Romantic bridge

Water lilies

Caught by the rain!

White-throated Kingfisher

And its backside

Crested Serpent-eagle

Showing himself

And even 'flashing' :-)

Our Lady of the Sacred Heart


St George's Institution


Meeting the principal
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The chapel

Handing over the donation

A new member of the New Club!

Invited as a guest by George

The New Club Swimmingpool

George and his harem

Enjoying life!

Having dinner with friends

wrote on Nov 18, 2007:
A most comprehensive account. Congratulations. /stephen

lightlingmk2 wrote on Nov 18, 2007:
You are not complete in your waterfall webmaster site if you do not include (1) the GI pool founded by Stephen and his gang and (2) the Devil pool by Kc and gang - way back in 1958 ?, at Kwangtung/Hokkien cementary,Taiping.

Kwai Loh wrote on Nov 18, 2007:
Where, where? Location details please...:-)

Dan wrote on Nov 18, 2007:
Very nice pictures this time Jan .... thanks for sharing them.

lightlingmk2 wrote on Nov 18, 2007:
Ask Stephen, he had taken a few pictures a couple of years ago.

wrote on Nov 18, 2007:
What a memorable visit Jan! Strewn with varying aspects of rich in perspective...from neolithic rock paintings to wild ladies at the club....great falls too! What a wonderful life you have...the envy of many. You have not forgotten to give us nature as well...the Crested Serpent Eagle, which spreads its! Good on you, our scholar and gentleman....worthy to be a wira.

wrote on Nov 18, 2007:
Thanks, Jan, for going through all that bother.

wrote on Nov 18, 2007:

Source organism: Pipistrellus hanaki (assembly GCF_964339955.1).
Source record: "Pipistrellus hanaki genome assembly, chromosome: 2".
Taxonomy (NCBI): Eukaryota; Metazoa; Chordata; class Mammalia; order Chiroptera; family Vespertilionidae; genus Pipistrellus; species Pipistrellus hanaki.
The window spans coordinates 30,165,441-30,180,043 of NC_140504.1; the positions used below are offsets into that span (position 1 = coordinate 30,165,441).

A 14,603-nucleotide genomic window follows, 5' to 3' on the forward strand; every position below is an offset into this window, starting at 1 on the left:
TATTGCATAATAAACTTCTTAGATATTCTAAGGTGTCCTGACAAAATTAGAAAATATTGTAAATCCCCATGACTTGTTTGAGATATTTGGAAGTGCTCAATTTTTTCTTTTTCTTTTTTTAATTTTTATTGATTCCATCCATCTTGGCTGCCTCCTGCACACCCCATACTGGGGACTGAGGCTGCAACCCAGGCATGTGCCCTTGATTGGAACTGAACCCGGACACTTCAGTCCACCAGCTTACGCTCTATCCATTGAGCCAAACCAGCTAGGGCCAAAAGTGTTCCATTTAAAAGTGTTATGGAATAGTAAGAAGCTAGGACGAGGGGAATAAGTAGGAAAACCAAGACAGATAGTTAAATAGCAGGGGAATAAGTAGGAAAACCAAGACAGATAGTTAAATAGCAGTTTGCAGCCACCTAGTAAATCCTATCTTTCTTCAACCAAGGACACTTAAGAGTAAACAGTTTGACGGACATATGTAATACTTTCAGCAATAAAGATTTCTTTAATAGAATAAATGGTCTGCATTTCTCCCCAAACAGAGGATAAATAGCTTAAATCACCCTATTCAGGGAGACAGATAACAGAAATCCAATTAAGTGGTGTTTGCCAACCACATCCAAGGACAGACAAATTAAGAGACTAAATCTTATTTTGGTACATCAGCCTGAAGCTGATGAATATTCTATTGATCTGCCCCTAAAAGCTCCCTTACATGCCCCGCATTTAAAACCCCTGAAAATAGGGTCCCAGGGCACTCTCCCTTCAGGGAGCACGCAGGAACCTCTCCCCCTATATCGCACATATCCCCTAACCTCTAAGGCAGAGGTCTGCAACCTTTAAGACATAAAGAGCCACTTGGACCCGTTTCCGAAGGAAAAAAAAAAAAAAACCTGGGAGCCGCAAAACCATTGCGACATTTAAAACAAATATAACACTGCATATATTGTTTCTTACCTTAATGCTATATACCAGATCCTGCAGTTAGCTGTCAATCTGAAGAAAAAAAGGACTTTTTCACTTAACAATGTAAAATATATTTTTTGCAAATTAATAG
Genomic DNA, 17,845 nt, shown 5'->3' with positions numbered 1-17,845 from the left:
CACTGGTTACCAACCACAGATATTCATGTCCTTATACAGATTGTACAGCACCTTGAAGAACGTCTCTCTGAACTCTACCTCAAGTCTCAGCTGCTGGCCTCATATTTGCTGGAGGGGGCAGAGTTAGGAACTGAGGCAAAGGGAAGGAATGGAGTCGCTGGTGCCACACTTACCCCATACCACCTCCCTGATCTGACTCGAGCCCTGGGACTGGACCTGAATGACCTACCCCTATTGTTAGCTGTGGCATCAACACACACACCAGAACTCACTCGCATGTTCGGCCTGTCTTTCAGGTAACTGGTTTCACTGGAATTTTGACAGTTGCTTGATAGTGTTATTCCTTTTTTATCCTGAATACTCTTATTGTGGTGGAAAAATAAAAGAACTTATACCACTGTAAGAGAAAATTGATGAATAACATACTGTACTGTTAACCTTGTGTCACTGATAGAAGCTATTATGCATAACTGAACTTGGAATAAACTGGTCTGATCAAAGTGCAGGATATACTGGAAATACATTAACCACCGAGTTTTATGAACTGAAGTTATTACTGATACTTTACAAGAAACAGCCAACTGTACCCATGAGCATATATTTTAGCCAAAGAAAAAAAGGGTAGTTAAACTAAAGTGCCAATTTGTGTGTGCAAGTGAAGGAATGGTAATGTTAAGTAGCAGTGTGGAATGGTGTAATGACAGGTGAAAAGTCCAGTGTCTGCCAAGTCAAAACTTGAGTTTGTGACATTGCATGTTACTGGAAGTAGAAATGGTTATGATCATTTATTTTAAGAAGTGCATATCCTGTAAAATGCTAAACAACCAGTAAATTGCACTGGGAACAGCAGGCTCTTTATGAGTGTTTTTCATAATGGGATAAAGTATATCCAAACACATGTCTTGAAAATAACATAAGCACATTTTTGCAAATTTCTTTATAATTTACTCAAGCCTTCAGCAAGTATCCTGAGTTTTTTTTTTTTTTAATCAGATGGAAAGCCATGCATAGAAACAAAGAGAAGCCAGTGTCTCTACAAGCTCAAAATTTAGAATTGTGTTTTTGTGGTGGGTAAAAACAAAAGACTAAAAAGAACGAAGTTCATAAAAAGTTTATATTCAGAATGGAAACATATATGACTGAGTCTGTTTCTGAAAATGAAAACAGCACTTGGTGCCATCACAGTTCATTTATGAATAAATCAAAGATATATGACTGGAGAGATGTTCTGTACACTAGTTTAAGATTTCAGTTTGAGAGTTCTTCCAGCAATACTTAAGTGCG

Yeah, but what about this plant? Give some indication. /stephen

wrote on Nov 18, 2007:
This is a species of aroid. The genus name is probably Alocasia.

wrote on Nov 18, 2007:
I am surprised the drawings are still in good condition. I wrote a story about in when I was in Ipoh (with the NST) in the late 1960s on the lack of action to preserve the rockface and the paintings. Now your picture shows that the people then should not have worried. /stephen

wrote on Nov 18, 2007:
That's my paternal grandparents home town before WW2. Remains of relatives still in the cemetery.

wrote on Nov 18, 2007:
Come on, don't bull. That's the five-foot-way, a feature of all pre-war (WWII) shophouses, for pedestrians to get out of the sun and rain. /stephen

wrote on Nov 18, 2007:
Nice photo.

wrote on Nov 18, 2007:
That's now disused and as can be seen is a store of sorts. Also, note that the opening through which the bucket is pushed in and removed has been cemented over. But, really, those toilets were something, especially if you were using it and the bucketmen were at work. The pong was enough for you to forget all modesty and want to rush out. Those of my generation will know what I mean. /stephen

wrote on Nov 18, 2007:
When I was a kid in the 1950s, our parents used to threaten us that if we didn't study hard, we would end up being night-soil carriers. That was no empty threat as I saw the night-soil man ( who wore shoes similar to our present adidas kampung) coming every morning to carry the bucket away. How I would jump out of his way!

wrote on Nov 18, 2007:
This one was not too bad. It had an opening at the back for the night soil carrier to empty the bucket. The shop-houses in Jalan Kota Taiping opposite the old clocktower has no back lanes and my uncle had to awake in the wee hours to open the front door for the night soil carrier to empty the bucket.
It was quite a feeling when I had to do business and the bucket was not positioned properly. Had to use a stick (kept in the toilet at all times) to reposition it first.

wrote on Nov 18, 2007:
Just look at George! Happy as can be. /stephen

wrote on Nov 18, 2007: